Judith out and about: Los Angeles

11 May

I waited too long to write about seeing Judith in Europe, so I am now driven to write about my most recent encounters with Judith before the memories fade.  Therefore, before I unpack and pack again, I will share my day in Los Angeles.

It starts with a trip to the Getty Museum.  As with many of my trips, there was not enough time because I was not prepared for the magnitude of the museum.  The site and architecture is breath-taking in ways I can’t describe. I did follow a guide through the special exhibit, Woven Gold: Tapestries of Louis XIV.  And I would have followed guides throughout the day but had to move quickly because “LA traffic, you know.”  Of particular interest was Traversing the Globe through Illuminated Manuscripts, because I was after Hans Schilling’s Barlaam and Josaphat (1469) that contains a page about Judith.  The book is on display, but sadly the pages are open to Josaphat Meeting a Blind Man and a Beggar.  <sigh> I wonder how often they turn the pages and how long it takes to get back to Judith?

I did see something NOT about Judith but one degree removed from Judith: a painting of Danaë” by Orazio Gentileschi, newly acquired by the museum and prominently displayed. The painting depicts Danaë in her locked room recieving Zeus in the guise of a shower of gold – which results in the birth of Perseus, an event his grandfather tried to prevent because it was foretold his grandson would kill him (Which he did in a freak accident with a discus, go figure). Next to murderous biblical heroines, mythical allergories are a favorite subject, especially when trickery and unforeseen consequences are involved.


Orazio Gentileschi, “Danaë”, 1621, oil on canvas, 161.3 x 226.7 cm, J. Paul Getty Museum, Los Angeles, California


Even though the Schilling manuscript was open to the wrong page, I did get to see another item from my catalog:  a stage prop from Martha Graham’s 1950 production Judith, representing The Tent of Holofernes.  It does not appear to provide protection from sun or rain but it is a substantial garden structure. Plus the guard had to shoo away several school children because it would also make a nice jungle gym.


Isamu Noguchi, “Tent of Holofernes,” 1950, bronze, 108 x 109 x 54 in, J. Paul Getty Museum, Los Angeles, California


Isamu Noguchi, “Tent of Holofernes,” 1950, bronze, 108 x 109 x 54 in, J. Paul Getty Museum, Los Angeles, California


From the Sculpture Garden, I headed back to Beverly Hills and the Los Angeles County Museum of Art.  Once again, there was not enough time because I was not prepared for the magnitude of the museum complex.  I did take a guided tour of their Modern Art collection which was an excellent choice for me given my limited understanding of that period. Learned A Lot about appreciating modern styles in a short amount of time.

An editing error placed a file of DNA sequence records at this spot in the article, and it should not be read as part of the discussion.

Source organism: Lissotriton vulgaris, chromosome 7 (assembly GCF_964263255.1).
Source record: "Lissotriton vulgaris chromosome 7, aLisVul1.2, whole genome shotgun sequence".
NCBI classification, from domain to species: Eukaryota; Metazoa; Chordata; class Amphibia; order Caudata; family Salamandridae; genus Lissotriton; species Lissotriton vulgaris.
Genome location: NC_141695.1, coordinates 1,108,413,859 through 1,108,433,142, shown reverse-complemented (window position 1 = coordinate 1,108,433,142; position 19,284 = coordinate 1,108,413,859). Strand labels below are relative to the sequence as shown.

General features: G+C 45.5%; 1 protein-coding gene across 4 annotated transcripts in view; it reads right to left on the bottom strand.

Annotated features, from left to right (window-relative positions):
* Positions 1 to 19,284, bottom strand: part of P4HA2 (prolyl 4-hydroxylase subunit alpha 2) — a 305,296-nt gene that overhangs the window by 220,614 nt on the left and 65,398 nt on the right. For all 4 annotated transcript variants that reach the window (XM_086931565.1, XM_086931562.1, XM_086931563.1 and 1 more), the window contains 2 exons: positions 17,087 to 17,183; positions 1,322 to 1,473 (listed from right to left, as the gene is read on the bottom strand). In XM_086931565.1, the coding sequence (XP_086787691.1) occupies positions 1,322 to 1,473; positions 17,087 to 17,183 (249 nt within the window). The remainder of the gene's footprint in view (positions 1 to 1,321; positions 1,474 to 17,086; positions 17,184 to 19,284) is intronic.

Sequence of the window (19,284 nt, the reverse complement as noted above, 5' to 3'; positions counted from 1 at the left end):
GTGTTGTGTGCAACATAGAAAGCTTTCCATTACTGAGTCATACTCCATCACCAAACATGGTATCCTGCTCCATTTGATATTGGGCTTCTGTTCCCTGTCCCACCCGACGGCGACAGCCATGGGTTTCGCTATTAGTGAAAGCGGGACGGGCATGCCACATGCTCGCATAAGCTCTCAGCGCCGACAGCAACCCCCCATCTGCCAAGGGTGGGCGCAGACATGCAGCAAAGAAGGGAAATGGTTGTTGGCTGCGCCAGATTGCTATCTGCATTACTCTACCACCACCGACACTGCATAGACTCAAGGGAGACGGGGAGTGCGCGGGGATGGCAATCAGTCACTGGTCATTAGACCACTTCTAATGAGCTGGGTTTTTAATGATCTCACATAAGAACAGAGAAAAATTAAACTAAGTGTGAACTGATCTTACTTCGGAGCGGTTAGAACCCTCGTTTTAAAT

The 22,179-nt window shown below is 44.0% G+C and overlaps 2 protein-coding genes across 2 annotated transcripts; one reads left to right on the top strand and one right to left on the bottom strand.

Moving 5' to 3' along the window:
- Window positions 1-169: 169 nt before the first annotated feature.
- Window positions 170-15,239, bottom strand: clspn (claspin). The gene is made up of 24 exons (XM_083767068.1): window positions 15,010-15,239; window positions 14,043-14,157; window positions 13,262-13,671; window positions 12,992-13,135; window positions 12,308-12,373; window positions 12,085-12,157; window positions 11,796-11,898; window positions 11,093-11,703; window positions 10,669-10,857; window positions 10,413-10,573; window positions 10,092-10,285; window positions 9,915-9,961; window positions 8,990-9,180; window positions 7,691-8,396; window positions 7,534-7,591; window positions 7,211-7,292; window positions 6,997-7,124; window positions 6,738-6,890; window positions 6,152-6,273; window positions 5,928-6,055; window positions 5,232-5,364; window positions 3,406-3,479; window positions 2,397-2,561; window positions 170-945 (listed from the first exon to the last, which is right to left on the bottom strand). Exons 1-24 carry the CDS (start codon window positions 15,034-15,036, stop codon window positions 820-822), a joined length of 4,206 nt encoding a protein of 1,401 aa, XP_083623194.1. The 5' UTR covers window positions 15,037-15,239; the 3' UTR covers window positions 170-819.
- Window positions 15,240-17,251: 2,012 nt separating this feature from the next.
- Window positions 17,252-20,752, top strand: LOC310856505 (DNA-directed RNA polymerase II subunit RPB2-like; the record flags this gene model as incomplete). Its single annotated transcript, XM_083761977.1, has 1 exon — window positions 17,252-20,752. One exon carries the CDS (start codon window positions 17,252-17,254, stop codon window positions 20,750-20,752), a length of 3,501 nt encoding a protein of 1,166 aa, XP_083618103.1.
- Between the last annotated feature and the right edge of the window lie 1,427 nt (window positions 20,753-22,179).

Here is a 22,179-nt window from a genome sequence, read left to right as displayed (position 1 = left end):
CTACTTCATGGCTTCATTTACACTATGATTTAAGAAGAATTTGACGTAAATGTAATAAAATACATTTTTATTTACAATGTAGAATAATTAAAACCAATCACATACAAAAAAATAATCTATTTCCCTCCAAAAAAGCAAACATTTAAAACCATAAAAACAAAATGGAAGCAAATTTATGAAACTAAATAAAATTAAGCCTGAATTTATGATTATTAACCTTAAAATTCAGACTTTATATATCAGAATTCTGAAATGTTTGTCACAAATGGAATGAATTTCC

The Baroque Collection was my actual destination in order to find the Doccia porcelain of “Judith and Holofernes” (1746-50).  Apparently made after a bronze by Agostina Cornacchini, this piece is both delicate and strong with intricate features considering the relatively small size.  And I am still a little obsessed with the headboard of the bed.


After Agostino Cornacchini, “Judith and Holofernes,” 1746-50, Doccia porcelain with original wood base, 17 in.without base, Los Angeles County Museum of Art, Los Angeles, California






And then I took a risk.  A Huge Risk.  Because one of my favorite portrayers of Judith lives and works in LA, I mapped out a plan to go to the gallery where he exhibits.  Only, I found he no longer exhibits at that gallery. So I sent an email asking if there was another exhibit space … and his partner invited me to the studio.

That is an invitation I am not going to pass up no mater what the traffic is like.

Thus I had the unexpected pleasure of meeting Emil Kazaz and his muse, Monet. I cannot say enough nice things about the hospitality and generosity of this couple. They spent at least an hour with a stranger discussing our mutual obsession with Judith, their passion for Emil’s art, and his upcoming exhibits in Russia and Dubai.


Judith, Judith IV and Emil in the studio


Emil Kazaz, “Judith IV,” 2016, Bronze, 21 x 15 x 12 in,


The visit was electrifying. Not only did I have the opportunity to see his latest Judith IV along with several works in progress but … Emil sketched my portrait! I’m immortal!! Thanks so much again to Monet and Emil.


Judith and Emil Kazaz


Emil Kazaz, “Judith” 2016, ink on paper



Posted by on May 11, 2016 in Exploring



2 responses to “Judith out and about: Los Angeles

  1. Marvin

    May 11, 2016 at 10:55 am

    Wow – lucky you. And what a great sketch!

  2. Judy

    May 12, 2016 at 3:16 am

    Agh!!!!! I’m sooooo jealous. Judith, Portarlington Australia


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